Morning Call: pick of the papers

The ten must-read comment pieces from this morning's papers.

1. Why the world faces climate chaos (Financial Times)

We will watch the rise in greenhouse gases until it is too late to do anything about it, writes Martin Wolf.

2. Will Ed Miliband be the Doctor Who of politics? (Daily Telegraph)

Labour must decide its policy on welfare soon or be forced to dance to the Chancellor’s tune, says Mary Riddell.

3. A Tory-led Europe exit would unleash a carnival of reaction (Guardian)

The nationalist right has long set the agenda, writes Seumas Milne. Labour should back a referendum and make the progressive case.

4. Which part of your manifesto is for real? (Times)

Politicians will be pressed to say which of their promises are non-negotiable in the event of another coalition, writes Daniel Finkelstein.

5. Cameron and his party conspire to create a European shambles (Daily Telegraph)

The Prime Minister’s concessions over the EU referendum have eroded his authority, says Iain Martin.

6. Data geeks are going to change the way we live (Times)

Clever information will cut crime, reduce surgery costs and create billions of new wealth, says Stephan Shakespeare.

7. The UK could reshape the EU if it would only try (Financial Times)

Political leaders must show they want and expect to stay in the EU, writes Charles Grant.

8. This rebellion is Cameron's Maastricht. He should have seen it coming (Guardian)

Every Tory leader should expect a revolt over Europe, writes Melissa Kite. But this time the rebels' anger goes much deeper.

9. Afghan exit - or is it a very long goodbye? (Daily Mail)

The US appetite for interference on a global scale continues to unsettle the world, writes Andrew Alexander.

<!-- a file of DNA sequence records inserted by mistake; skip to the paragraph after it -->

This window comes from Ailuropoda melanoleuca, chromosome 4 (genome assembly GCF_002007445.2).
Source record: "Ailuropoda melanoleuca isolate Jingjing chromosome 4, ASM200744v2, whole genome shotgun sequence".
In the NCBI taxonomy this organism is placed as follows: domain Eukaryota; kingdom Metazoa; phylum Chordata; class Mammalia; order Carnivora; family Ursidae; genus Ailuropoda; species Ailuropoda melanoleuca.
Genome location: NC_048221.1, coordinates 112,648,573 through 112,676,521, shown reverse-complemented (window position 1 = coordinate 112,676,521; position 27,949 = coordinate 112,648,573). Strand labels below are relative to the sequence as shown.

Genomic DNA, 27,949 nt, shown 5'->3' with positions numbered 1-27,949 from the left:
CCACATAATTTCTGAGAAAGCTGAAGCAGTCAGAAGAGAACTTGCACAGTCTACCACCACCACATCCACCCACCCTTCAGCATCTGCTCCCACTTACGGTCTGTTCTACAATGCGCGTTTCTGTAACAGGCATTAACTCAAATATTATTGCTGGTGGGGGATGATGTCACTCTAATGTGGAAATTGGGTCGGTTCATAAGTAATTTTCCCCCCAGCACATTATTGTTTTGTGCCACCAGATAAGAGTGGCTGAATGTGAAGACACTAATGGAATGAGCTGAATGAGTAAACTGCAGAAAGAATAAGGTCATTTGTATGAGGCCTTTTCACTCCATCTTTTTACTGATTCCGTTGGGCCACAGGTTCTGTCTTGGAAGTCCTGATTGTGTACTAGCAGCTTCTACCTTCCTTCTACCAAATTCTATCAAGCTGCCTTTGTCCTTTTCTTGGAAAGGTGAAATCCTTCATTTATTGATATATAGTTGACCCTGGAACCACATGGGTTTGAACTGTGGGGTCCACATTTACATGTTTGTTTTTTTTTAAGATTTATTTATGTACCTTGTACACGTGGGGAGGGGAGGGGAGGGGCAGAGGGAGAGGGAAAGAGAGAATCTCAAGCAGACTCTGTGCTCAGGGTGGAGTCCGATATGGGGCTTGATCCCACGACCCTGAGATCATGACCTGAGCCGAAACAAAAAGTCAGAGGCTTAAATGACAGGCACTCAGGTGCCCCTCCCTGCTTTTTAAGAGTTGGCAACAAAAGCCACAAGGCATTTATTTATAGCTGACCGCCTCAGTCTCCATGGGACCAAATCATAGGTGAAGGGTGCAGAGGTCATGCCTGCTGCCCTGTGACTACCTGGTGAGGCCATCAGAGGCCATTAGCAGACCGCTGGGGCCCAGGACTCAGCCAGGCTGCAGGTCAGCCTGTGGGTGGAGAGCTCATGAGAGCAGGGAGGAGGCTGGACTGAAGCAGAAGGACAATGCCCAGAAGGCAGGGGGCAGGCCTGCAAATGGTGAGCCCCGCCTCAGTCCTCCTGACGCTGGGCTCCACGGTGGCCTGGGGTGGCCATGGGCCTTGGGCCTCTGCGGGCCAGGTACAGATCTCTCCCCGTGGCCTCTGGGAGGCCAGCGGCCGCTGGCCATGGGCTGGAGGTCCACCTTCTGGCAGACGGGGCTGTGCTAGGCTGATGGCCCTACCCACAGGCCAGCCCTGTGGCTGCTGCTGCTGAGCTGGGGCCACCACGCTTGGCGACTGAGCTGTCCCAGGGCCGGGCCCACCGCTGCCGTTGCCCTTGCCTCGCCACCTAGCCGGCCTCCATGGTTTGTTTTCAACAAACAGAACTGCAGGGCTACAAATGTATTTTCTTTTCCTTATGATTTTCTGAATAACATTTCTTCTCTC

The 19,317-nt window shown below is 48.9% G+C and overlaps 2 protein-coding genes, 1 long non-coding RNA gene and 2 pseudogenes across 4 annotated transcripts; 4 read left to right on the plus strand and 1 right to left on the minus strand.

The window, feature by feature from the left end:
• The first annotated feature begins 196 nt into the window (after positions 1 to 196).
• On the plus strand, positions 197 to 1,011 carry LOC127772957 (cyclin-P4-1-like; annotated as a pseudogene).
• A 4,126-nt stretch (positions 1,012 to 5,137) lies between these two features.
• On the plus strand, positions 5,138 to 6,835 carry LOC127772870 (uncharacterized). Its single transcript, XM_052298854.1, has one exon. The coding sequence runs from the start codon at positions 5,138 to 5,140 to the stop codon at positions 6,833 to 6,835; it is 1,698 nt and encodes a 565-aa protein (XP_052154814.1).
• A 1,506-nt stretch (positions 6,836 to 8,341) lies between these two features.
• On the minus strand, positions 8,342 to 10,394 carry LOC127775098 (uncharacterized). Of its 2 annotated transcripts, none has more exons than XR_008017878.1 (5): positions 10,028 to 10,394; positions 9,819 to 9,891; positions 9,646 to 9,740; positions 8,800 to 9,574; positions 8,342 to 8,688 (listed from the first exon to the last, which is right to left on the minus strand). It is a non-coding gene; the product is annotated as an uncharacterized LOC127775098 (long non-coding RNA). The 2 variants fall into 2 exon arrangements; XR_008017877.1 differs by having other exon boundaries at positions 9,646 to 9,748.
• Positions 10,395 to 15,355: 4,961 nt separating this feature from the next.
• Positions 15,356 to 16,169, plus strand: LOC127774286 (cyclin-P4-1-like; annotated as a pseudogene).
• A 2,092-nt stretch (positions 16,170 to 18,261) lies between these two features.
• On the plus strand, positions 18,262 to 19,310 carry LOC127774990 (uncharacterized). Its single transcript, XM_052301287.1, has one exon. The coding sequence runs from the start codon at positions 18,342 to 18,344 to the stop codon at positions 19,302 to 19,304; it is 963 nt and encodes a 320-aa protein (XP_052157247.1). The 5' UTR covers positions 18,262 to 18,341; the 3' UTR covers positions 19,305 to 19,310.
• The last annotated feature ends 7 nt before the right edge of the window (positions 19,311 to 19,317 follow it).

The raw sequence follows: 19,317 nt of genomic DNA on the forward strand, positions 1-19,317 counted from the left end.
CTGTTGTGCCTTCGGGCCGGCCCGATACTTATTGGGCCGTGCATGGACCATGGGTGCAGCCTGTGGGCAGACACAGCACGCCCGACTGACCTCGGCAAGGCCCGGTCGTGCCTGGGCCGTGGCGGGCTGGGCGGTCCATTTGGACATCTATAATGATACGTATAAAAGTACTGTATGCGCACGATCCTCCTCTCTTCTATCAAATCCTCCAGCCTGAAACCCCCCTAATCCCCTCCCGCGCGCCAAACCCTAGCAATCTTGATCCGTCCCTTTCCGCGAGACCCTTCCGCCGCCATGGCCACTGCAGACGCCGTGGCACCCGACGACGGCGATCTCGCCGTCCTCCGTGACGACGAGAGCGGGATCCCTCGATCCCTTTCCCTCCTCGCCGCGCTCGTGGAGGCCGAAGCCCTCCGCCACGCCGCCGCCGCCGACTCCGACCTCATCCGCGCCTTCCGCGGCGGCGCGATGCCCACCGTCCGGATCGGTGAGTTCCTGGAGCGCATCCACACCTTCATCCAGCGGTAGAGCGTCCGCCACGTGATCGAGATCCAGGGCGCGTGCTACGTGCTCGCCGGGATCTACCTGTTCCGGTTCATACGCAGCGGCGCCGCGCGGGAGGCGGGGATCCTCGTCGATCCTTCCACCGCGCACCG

10. The awful prevalence of grooming gangs (Independent)

Such crimes would be distressing enough in isolation, says an Independent editorial. What is worse is that the authorities could have done something about them so much earlier.

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Pity the Premier League – so much money can get you into all sorts of bother

You’ve got to feel sorry for our top teams. It's hard work, maintaining their brand.

I had lunch with an old girlfriend last week. Not old, exactly, just a young woman of 58, and not a girlfriend as such – though I have loads of female friends; just someone I knew as a girl on our estate in Cumbria when she was growing up and I was friendly with her family.

She was one of many kind, caring people from my past who wrote to me after my wife died in February, inviting me to lunch, cheer up the poor old soul. Which I’ve not been. So frightfully busy.

I never got round to lunch till last week.

She succeeded in her own career, became pretty well known, but not as well off financially as her husband, who is some sort of City whizz.

I visited her large house in the best part of Mayfair, and, over lunch, heard about their big estate in the West Country and their pile in Majorca, finding it hard to take my mind back to the weedy, runny-nosed little girl I knew when she was ten.

Their three homes employ 25 staff in total. Which means there are often some sort of staff problems.